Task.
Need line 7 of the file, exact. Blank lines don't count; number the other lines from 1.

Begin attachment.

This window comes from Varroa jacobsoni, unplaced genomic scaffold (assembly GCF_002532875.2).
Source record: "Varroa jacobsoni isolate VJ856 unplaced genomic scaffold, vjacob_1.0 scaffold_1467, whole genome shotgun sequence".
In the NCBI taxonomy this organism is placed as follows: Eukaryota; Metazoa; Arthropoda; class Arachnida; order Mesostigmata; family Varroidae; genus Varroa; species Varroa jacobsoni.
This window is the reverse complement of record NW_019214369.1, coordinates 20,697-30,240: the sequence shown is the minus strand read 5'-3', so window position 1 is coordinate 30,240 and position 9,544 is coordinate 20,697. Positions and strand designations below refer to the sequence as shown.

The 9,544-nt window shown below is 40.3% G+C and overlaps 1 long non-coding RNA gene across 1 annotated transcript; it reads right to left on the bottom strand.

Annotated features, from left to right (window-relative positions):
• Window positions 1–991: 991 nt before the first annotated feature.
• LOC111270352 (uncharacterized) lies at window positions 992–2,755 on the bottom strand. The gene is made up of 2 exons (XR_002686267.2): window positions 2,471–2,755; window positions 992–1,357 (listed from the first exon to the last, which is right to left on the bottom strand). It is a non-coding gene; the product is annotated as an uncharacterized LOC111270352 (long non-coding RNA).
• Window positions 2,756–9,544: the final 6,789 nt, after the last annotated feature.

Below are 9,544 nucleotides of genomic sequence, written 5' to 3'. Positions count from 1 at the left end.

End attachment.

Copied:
• Window positions 1–991: 991 nt before the first annotated feature.